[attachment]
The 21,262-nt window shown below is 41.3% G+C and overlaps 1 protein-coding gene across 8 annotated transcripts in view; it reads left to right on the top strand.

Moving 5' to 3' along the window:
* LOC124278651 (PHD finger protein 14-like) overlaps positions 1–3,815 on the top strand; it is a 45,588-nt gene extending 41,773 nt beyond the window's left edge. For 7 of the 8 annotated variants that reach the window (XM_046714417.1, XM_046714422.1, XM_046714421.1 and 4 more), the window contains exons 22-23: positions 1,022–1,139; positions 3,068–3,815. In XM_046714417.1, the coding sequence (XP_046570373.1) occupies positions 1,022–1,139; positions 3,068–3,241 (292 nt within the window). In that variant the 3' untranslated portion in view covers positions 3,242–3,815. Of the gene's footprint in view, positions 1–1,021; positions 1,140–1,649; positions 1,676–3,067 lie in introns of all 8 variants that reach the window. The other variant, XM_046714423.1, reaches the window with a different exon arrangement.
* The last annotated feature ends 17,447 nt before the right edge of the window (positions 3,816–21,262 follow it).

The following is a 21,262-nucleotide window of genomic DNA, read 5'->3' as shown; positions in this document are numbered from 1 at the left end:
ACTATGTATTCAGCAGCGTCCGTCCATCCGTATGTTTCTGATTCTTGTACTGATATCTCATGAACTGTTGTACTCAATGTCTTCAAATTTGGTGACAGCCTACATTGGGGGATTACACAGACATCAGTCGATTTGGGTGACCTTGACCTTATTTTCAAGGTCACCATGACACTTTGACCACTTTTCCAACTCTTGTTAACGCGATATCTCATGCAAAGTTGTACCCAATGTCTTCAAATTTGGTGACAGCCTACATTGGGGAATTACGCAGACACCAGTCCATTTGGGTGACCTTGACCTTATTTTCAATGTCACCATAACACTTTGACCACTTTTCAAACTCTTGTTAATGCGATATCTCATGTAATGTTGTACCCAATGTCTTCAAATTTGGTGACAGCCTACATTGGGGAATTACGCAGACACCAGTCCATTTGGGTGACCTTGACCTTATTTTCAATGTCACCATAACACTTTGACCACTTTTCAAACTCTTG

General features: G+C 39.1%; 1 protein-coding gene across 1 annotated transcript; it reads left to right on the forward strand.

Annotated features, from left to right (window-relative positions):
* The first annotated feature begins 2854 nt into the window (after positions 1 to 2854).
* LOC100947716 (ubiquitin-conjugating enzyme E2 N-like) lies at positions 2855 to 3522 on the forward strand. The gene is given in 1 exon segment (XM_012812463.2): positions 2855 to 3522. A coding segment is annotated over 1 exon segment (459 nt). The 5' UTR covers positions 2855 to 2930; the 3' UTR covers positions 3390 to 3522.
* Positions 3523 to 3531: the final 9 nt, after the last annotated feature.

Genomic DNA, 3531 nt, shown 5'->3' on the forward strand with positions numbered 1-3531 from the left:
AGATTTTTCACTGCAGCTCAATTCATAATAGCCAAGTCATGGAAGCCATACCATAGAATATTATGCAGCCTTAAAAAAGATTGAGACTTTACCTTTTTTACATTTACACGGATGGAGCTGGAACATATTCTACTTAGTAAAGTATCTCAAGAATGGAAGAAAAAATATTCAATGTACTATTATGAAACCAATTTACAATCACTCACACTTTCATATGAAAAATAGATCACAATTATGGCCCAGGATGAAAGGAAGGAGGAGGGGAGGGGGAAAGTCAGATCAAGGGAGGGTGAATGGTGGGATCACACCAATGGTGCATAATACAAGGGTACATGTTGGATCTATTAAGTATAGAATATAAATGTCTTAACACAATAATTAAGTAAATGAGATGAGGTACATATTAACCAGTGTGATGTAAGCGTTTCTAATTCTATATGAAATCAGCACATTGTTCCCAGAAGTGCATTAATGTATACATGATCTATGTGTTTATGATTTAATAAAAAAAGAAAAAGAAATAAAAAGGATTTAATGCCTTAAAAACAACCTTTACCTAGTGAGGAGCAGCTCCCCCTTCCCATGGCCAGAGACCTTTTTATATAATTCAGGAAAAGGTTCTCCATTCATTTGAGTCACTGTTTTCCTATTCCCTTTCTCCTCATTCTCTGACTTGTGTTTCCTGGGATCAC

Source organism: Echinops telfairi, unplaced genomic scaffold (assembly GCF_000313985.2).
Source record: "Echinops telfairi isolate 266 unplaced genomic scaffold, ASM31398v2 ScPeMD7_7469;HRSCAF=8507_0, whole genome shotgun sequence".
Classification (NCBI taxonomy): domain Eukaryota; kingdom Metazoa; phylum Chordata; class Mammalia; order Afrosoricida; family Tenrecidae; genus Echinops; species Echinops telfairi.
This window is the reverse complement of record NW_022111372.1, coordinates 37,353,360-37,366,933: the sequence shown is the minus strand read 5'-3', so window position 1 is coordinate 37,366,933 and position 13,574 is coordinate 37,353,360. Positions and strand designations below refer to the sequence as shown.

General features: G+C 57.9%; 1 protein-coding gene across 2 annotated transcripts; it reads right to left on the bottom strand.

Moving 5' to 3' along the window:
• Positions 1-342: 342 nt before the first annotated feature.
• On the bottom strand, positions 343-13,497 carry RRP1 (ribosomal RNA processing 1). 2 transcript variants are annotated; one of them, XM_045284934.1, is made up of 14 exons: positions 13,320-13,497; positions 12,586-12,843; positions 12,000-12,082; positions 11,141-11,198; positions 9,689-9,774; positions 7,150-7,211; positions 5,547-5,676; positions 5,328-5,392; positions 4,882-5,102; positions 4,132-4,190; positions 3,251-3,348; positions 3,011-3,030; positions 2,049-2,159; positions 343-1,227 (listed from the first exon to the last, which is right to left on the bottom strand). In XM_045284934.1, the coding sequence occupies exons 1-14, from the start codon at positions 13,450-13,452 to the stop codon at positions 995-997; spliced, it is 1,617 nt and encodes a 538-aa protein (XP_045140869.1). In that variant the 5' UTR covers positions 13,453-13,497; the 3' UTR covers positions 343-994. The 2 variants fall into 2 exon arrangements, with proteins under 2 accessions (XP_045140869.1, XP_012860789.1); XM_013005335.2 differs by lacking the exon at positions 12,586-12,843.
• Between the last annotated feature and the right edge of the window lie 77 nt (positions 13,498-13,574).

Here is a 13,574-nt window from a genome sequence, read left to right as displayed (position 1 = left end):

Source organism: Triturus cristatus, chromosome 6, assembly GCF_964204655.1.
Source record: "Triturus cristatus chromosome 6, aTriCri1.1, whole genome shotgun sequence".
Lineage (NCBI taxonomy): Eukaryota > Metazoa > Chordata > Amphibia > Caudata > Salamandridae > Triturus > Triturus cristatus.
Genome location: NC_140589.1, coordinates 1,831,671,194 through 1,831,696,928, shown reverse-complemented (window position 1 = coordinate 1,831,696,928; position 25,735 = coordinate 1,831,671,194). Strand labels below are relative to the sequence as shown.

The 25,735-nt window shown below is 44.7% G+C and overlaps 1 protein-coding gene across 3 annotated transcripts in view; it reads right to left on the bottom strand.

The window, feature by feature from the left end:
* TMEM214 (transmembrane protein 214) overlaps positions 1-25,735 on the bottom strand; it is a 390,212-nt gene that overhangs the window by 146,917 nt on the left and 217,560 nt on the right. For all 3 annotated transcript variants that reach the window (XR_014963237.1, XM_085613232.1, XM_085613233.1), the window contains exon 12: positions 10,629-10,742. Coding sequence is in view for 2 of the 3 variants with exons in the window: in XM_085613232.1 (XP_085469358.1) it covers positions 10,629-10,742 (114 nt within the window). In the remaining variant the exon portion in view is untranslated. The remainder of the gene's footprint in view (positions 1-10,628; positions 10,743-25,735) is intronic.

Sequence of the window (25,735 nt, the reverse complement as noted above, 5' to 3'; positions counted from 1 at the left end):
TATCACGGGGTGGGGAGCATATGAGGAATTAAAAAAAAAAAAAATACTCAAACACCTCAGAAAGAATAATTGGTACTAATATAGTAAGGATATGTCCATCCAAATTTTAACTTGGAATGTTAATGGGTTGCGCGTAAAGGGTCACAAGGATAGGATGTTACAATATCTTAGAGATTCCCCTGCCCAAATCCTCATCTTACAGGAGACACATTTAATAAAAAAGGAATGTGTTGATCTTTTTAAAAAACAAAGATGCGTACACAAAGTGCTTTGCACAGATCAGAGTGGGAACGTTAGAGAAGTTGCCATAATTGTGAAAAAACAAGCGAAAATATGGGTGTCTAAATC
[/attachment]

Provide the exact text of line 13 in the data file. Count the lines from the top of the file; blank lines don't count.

AGATTTTTCACTGCAGCTCAATTCATAATAGCCAAGTCATGGAAGCCATACCATAGAATATTATGCAGCCTTAAAAAAGATTGAGACTTTACCTTTTTTACATTTACACGGATGGAGCTGGAACATATTCTACTTAGTAAAGTATCTCAAGAATGGAAGAAAAAATATTCAATGTACTATTATGAAACCAATTTACAATCACTCACACTTTCATATGAAAAATAGATCACAATTATGGCCCAGGATGAAAGGAAGGAGGAGGGGAGGGGGAAAGTCAGATCAAGGGAGGGTGAATGGTGGGATCACACCAATGGTGCATAATACAAGGGTACATGTTGGATCTATTAAGTATAGAATATAAATGTCTTAACACAATAATTAAGTAAATGAGATGAGGTACATATTAACCAGTGTGATGTAAGCGTTTCTAATTCTATATGAAATCAGCACATTGTTCCCAGAAGTGCATTAATGTATACATGATCTATGTGTTTATGATTTAATAAAAAAAGAAAAAGAAATAAAAAGGATTTAATGCCTTAAAAACAACCTTTACCTAGTGAGGAGCAGCTCCCCCTTCCCATGGCCAGAGACCTTTTTATATAATTCAGGAAAAGGTTCTCCATTCATTTGAGTCACTGTTTTCCTATTCCCTTTCTCCTCATTCTCTGACTTGTGTTTCCTGGGATCAC